The United States pledged Tuesday (April 11, 2023) to defend the Philippines in the South China Sea as the two historic allies launched their largest joint military maneuvers to counter China’s influence in the region.
Live ammunition firing in the South China Sea
Some 18,000 soldiers, about double last year, take part in the annual two-week exercises dubbed “Balikatan” (“Side by side” in Filipino). For the first time, the operations will include live ammunition firing in the South China Sea, almost all of which Beijing claims.
The joint maneuvers come as China conducted extensive military drills around Taiwan from Saturday to Monday, simulating targeted strikes and a total island blockade, to protest a visit to the United States by Taiwanese President Tsai Ing. -Wen.
These Chinese exercises officially ended on Monday, but Taiwan again detected several Chinese warships and aircraft near its territory on Tuesday.
“Unwavering” US support for the Philippines
At a rare joint press conference in Washington, US foreign and defense chiefs Antony Blinken and Lloyd Austin and their Filipino counterparts stressed the strength of their alliance.
Antony Blinken spoke in particular of “the unwavering support of the United States for the Philippines against any intimidation or coercion, including in the South China Sea.”
For his part, Lloyd Austin indicated that new maneuvers would take place in the South China Sea “later this year” and will include other countries.
“Balikatan” plans to land helicopters on a Philippine island off the northern end of the main island of Luzon, about 300 km from Taiwan.
Manila wants to improve its relations with Washington
“To protect our sovereign territory, we really have to practice taking back an island that was taken from us,” Colonel Michael Logico, spokesman for the Philippine armed forces, told reporters after the ceremony marking the start of maneuvers in a military camp in Manila.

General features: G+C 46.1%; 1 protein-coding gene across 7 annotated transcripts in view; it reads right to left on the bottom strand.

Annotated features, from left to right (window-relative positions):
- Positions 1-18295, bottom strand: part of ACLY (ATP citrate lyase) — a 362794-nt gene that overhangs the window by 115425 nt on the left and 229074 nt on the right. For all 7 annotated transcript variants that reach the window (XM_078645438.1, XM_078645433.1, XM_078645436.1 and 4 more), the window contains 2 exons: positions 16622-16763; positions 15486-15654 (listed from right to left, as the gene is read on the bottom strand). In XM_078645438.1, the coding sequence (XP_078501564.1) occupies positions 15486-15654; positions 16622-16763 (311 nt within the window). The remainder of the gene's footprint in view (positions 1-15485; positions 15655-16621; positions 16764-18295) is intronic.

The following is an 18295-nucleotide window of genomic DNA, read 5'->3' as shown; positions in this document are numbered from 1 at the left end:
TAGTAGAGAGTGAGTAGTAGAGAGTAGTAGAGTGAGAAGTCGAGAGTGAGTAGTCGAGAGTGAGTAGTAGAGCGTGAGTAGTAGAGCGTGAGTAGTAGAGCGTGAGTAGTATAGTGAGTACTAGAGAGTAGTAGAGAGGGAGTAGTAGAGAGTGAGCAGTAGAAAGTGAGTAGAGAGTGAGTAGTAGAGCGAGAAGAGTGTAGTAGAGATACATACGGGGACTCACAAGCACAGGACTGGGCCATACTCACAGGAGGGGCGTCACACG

This is the first time these exercises have taken place under the mandate of Philippine President Ferdinand Marcos Jr, who seeks to improve relations with Washington, damaged by his predecessor Rodrigo Duterte.
In recent months, Manila and Washington have relaunched their joint maritime patrols in the South China Sea and agreed to increase the American military presence in the Philippines.
Under the deal, US troops can use four different Philippine military bases, including a naval base not far from Taiwan.
Strategic proximity to Taiwan
Proximity to Taiwan could make the Philippines a key partner for the United States should China invade the democratic island it considers part of its territory.
After the US-Philippines agreement on the bases, China accused the United States of “endangering regional peace and stability.”
“Countries in this part of the world must preserve their strategic independence, and firmly resist the mentality of cold war and block confrontation,” Chinese Ambassador to Manila Huang Xilian protested last week.
“Balikatan” mobilizes 12,200 American soldiers, 5,400 Filipinos, and just over a hundred Australians.
The exercises will notably simulate an amphibious landing on Palawan island, west of the archipelago, near the Spratly Islands claimed by China and the Philippines.
Patriot missiles and Himar systems
The US military will also use Patriot missiles, considered one of the best air defense systems in the world, and the Himars precision rocket system, which helped Ukrainian forces fight off Russian invaders.
The two armies had initially planned live ammunition firing at sea off the northern province of Ilocos Norte, about 355 kilometers off the southern coast of Taiwan. But that drill will eventually take place in the South China Sea, Philippine Army Major General Marvin Licudin said.
The initial site was “not sufficiently prepared” to unload the necessary equipment, he justified.
The new site is less than 300 km east of the Scarborough Reef, which Beijing and Manila dispute.
The exercises will improve “tactics, techniques and procedures in a wide range of military operations,” said Colonel Medel Aguilar, spokesman for the Philippine military.